Schopenhauer was a Social Media Expert?Janice Landry
Optimize Your Word Impact and Business Message
Featuring Dr. Ethan Pancer, Assistant Professor of Marketing
He is a marketing expert who rigorously studies social media, yet this esteemed professor admits he does not have a Twitter, Snapchat, LinkedIn or Instagram account. The lack of social media involvement is strategically by his own choice.
Dr. Ethan Pancer, Associate Professor of Marketing at the Sobey School of Business, occasionally posts on Facebook, but that’s about it when it comes to scrolling and surfing the web for entertainment. The published researcher also enforces a stringent ban on the use of laptops and cell phones in his classroom, unless a student needs either, or both, due to a learning disability or for another legitimate purpose.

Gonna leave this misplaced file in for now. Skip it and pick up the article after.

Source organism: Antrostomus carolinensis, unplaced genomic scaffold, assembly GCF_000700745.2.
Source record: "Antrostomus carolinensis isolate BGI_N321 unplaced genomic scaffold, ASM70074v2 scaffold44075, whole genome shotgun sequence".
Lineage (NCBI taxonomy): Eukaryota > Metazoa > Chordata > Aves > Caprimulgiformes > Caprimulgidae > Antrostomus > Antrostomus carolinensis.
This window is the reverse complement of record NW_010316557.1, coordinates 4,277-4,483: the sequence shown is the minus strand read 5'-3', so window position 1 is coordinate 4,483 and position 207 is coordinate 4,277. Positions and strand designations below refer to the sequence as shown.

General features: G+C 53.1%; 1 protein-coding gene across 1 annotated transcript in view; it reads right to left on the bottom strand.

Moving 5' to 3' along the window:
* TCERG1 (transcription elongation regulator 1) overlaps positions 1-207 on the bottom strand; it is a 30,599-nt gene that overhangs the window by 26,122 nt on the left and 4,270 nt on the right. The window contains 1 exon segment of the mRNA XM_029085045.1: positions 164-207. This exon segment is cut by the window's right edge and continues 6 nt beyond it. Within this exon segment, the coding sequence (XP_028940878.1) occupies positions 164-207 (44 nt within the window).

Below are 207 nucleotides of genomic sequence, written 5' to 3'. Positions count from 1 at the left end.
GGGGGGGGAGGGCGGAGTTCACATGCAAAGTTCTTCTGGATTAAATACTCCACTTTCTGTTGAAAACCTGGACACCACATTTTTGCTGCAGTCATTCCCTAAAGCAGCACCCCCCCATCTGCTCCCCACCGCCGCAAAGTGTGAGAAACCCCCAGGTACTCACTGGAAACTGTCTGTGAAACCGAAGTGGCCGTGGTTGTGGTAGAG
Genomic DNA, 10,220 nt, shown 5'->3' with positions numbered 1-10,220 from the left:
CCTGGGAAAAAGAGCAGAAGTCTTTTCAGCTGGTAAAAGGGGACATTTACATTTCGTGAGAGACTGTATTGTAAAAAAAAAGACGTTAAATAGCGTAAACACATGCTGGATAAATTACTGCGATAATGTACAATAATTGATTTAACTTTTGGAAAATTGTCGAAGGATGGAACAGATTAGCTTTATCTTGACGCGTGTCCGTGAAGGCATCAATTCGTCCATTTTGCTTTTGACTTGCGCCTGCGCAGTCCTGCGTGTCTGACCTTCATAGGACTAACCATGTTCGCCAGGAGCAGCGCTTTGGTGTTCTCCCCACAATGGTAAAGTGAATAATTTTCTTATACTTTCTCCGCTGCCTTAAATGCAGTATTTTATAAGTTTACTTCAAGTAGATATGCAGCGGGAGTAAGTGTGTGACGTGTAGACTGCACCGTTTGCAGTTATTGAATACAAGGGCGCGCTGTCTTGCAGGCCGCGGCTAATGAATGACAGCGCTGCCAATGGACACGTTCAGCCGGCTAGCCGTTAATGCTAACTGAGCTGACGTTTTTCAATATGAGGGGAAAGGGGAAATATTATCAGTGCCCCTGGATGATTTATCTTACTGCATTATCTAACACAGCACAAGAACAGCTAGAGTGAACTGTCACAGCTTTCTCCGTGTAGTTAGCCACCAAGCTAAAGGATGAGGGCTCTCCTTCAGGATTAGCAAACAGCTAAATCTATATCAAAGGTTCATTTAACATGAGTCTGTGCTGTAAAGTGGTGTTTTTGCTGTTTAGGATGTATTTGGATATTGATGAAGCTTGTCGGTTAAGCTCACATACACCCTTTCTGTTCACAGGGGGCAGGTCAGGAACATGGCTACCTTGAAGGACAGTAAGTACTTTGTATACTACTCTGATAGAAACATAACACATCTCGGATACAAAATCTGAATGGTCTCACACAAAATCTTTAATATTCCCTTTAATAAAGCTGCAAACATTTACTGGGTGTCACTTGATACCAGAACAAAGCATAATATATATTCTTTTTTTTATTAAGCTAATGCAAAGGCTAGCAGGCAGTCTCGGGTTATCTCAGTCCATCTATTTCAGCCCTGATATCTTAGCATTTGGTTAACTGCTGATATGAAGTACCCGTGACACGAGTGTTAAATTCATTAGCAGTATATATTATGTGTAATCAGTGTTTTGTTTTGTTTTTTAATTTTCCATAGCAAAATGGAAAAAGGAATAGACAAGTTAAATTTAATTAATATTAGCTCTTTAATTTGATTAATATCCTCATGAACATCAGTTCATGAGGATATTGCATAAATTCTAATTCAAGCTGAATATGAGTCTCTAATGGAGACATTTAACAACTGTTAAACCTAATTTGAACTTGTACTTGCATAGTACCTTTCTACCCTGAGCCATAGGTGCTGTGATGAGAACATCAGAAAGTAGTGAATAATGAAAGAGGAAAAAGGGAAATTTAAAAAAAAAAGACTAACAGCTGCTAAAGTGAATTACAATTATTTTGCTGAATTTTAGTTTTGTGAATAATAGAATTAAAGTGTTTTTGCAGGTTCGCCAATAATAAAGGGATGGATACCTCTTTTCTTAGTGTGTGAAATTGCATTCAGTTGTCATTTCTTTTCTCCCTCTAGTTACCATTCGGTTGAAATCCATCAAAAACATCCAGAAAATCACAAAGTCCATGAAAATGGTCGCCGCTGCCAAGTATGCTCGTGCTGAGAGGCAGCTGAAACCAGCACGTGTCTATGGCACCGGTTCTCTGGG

Why does Dr. Pancer deliberately avoid or block his area of expertise—the very field of study which he probes and dissects with such passion, conviction and commitment? “I’ve seen the black hole it (social media) becomes for some people,” says Dr. Pancer, “I try to be away from screens as much as possible, unless I am writing.”
Dr. Pancer has just completed a new study with a resulting academic paper currently under review. The presence of familiar words drive social media likes, comments and shares is co-written by Dr. Vincent Chandler, Assistant Professor of Economics, Sobey School of Business, and Maxwell Poole, a Saint Mary's master’s student.
The team’s groundbreaking research has found that consumers spend, on average, 50 minutes per day, reading 300 Facebook posts. They have also discovered that Twitter users browse that site for far less time, but end up consuming and being bombarded by far more information: 14 minutes daily and 1,000 tweets.